The influence of fluorides on the microcracking of electrodeposited chromium

  • Philip L. Barrett

Student thesis: Master's ThesisMaster of Philosophy


Various fluorides were added to a base chromium plating solution to
obtain microcracked chromium electrodeposits. Deposition was done on
bright nickel plated mild steel substrates and for most of the experimental
work a fresh chromium plating solution was used for each test.

The crack counts were statistically analysed and in the case of
Hull Cell results multiple regression procedures found quantitative
relationships between crack counts and fluoride concentration together
with current density. Covering Power, measured with a Hull Cell. was
quantitatively influenced by both fluoride concentration and the
alkali metal part of the molecule.

Microcracking only occurred within a relatively narrow range of
fluoride concentration and a theory is proposed. Simple compounds
such as lithium fluoride did not cause microcracking when plating was
done in plastic containers but the same solution electrolysed in a glass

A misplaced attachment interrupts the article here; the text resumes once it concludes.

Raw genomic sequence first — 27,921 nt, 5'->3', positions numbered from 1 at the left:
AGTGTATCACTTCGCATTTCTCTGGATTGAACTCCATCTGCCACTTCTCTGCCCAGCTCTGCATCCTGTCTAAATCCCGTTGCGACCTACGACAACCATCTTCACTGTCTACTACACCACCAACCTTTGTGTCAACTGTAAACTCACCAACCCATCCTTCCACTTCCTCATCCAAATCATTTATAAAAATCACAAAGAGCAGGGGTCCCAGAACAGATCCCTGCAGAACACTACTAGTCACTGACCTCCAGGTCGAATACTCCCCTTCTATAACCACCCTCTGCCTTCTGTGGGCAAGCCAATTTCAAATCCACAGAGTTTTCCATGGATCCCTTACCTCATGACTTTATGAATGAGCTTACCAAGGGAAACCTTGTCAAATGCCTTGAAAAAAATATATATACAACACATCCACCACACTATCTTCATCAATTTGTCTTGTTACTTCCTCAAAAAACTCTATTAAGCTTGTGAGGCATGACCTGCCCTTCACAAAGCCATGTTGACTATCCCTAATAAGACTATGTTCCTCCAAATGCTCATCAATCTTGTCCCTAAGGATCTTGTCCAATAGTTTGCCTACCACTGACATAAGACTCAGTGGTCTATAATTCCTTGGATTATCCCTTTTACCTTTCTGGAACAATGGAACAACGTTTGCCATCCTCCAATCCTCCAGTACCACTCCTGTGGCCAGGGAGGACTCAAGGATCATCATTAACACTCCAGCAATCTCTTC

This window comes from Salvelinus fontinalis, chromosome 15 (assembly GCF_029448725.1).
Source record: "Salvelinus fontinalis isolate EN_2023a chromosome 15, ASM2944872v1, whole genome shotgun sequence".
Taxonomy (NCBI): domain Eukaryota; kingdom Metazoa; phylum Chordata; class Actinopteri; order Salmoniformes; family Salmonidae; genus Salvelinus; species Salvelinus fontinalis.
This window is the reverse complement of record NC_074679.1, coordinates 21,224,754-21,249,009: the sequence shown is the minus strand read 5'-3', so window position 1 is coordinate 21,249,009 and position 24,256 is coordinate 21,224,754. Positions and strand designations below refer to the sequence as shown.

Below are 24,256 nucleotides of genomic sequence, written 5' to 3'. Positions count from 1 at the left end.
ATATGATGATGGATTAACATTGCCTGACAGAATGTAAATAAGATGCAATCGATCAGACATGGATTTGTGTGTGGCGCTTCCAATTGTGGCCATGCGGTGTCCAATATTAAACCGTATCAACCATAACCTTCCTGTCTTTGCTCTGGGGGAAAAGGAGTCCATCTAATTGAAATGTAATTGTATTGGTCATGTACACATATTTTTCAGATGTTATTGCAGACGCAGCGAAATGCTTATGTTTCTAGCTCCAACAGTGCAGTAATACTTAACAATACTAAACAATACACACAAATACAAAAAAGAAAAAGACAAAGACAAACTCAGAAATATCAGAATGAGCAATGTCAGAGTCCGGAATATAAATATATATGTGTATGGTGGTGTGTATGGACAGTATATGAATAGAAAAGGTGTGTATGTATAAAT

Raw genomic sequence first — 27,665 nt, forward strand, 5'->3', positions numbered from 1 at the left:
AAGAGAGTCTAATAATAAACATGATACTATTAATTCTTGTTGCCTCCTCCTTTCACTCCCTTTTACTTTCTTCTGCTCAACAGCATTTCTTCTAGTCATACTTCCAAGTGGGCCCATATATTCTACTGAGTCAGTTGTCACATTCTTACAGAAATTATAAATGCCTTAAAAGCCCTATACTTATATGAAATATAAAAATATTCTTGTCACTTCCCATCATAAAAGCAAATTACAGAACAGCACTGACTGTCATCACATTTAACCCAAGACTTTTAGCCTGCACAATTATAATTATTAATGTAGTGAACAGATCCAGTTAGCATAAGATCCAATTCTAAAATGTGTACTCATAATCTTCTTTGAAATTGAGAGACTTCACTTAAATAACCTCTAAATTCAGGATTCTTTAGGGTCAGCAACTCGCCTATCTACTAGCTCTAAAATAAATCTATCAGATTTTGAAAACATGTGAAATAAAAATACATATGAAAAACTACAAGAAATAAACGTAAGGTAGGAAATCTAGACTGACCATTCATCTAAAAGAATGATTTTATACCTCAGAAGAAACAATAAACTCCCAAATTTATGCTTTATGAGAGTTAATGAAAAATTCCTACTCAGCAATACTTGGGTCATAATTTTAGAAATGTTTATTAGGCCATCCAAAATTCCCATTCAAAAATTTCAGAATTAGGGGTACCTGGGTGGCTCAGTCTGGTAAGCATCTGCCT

container gave a microcracked deposit. Fluorosilicates caused microcracking
in either glass or plastic containers. A mechanism is suggested
for the formation of reaction products of glass and fluorides, these
products being similar to fluorosilicates in that they both cause
microcracking. The alkali metal part of the fluoride molecule
influences microcracking and quantitative relationships were found
between microcracking and various parameters of the alkali metal such
as atomic number. Caesium is apparently anomalous having a greater
effect on microcracking than the other alkali metals. Although the
type of fluoride: and the alkali metal part of the fluoride molecule
influence microcracking the most important effect was found to be
fluoride concentration. Since fluorides break down during electrolysis
even if only slowly it is incorrect to call them catalysts and some
experimental evidence has been found for the incorporation of fluorine
into the electrodeposit.
Date of AwardFeb 1972
Original languageEnglish
SupervisorD.J. Arrowsmith (Supervisor)


  • fluorides
  • microcracking
  • electrodeposited chromium

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